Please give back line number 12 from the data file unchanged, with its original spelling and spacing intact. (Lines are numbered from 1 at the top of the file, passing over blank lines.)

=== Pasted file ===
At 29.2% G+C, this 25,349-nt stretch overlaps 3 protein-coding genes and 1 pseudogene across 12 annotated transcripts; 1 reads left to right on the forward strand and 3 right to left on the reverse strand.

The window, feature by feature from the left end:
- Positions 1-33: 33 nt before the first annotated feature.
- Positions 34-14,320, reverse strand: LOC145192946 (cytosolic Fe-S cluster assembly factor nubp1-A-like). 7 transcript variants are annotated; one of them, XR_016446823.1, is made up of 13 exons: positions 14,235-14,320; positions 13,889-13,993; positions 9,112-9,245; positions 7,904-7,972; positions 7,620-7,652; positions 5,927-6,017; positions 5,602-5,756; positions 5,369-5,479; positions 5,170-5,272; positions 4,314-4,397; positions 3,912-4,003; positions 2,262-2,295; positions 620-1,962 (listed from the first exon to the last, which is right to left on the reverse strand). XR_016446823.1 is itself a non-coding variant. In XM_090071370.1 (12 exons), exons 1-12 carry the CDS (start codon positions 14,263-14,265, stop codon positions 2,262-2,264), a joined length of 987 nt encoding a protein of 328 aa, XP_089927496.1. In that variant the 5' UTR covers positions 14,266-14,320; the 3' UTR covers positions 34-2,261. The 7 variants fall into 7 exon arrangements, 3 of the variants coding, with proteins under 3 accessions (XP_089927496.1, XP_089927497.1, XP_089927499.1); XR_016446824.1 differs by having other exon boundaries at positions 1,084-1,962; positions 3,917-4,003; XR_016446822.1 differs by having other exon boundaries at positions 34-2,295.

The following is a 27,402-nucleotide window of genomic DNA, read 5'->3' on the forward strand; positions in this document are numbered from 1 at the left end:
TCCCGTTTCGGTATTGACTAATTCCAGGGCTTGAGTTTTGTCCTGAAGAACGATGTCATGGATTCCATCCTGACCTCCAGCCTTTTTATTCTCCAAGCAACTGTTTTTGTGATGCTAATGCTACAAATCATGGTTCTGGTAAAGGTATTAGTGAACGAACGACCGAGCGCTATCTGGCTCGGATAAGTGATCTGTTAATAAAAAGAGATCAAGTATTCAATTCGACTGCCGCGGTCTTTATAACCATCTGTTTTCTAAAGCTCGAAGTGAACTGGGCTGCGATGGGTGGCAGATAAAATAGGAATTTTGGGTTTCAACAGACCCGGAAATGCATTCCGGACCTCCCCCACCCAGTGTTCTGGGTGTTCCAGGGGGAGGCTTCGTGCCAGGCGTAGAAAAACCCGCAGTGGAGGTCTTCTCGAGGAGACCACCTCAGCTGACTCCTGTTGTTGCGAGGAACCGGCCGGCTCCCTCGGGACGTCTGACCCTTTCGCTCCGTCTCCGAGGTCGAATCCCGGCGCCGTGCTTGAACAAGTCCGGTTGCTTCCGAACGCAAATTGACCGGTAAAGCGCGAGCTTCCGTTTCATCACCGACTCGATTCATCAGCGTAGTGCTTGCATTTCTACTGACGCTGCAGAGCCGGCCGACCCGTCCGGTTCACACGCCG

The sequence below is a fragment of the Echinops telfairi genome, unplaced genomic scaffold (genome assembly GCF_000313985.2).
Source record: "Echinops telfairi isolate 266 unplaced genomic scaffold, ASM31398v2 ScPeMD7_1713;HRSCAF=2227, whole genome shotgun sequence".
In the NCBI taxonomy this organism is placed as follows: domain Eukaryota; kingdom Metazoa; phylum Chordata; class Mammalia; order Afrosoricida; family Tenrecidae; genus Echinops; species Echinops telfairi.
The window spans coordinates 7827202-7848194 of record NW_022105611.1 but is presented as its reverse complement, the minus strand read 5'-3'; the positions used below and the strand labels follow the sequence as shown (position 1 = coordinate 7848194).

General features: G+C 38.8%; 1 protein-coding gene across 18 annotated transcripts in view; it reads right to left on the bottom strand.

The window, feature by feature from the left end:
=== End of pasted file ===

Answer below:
The window, feature by feature from the left end: